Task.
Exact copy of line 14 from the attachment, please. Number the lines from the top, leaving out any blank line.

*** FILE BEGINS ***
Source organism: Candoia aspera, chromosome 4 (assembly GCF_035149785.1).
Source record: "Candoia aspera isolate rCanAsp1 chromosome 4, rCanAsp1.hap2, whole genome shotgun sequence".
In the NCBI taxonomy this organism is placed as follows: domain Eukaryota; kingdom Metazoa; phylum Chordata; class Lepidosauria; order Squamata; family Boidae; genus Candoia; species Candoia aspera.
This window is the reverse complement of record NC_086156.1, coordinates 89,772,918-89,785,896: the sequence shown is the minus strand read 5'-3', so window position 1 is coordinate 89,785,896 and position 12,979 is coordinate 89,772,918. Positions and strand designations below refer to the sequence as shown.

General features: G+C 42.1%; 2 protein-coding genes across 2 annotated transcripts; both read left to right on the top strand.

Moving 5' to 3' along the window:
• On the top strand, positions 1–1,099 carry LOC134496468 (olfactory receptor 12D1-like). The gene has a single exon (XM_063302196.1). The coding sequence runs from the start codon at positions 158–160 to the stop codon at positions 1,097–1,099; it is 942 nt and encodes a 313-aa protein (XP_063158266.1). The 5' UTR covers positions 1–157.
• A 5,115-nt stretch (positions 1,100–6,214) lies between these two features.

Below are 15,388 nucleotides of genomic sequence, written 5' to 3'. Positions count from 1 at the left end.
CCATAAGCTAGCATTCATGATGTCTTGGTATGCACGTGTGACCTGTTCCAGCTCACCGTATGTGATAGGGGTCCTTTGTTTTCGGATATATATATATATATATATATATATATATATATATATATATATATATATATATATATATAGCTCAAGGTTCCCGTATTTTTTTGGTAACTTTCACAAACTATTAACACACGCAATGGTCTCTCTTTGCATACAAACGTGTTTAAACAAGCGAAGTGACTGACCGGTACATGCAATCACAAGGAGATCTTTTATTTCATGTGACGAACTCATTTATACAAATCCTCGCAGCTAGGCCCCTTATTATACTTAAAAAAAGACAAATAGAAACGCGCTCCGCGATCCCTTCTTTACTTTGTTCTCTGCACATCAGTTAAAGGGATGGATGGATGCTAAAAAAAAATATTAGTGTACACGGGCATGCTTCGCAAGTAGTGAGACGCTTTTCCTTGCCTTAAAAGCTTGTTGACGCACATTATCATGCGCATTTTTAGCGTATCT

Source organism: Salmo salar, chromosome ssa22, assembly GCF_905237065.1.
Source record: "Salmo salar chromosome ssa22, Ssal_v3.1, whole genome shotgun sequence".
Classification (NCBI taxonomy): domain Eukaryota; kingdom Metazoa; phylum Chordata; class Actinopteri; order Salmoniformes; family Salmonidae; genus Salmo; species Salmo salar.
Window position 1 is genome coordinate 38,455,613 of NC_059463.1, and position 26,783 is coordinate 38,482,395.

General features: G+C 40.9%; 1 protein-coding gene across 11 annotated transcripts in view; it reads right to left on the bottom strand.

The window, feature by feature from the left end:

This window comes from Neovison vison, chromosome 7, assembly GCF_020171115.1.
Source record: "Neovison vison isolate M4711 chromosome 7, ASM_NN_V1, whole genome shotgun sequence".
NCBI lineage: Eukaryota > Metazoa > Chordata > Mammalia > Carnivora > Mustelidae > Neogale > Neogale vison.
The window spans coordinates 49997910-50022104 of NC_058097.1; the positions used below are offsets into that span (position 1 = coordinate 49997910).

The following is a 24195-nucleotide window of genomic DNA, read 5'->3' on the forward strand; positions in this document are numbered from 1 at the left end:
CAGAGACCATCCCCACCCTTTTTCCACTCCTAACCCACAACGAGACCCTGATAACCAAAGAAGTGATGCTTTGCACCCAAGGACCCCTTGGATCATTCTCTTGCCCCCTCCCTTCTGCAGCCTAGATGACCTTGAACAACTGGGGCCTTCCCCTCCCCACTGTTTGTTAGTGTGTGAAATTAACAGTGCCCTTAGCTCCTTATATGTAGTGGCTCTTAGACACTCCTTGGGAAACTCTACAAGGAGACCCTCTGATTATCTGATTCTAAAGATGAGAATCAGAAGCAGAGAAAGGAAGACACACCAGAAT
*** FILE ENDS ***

Window position 1 is genome coordinate 38,455,613 of NC_059463.1, and position 26,783 is coordinate 38,482,395.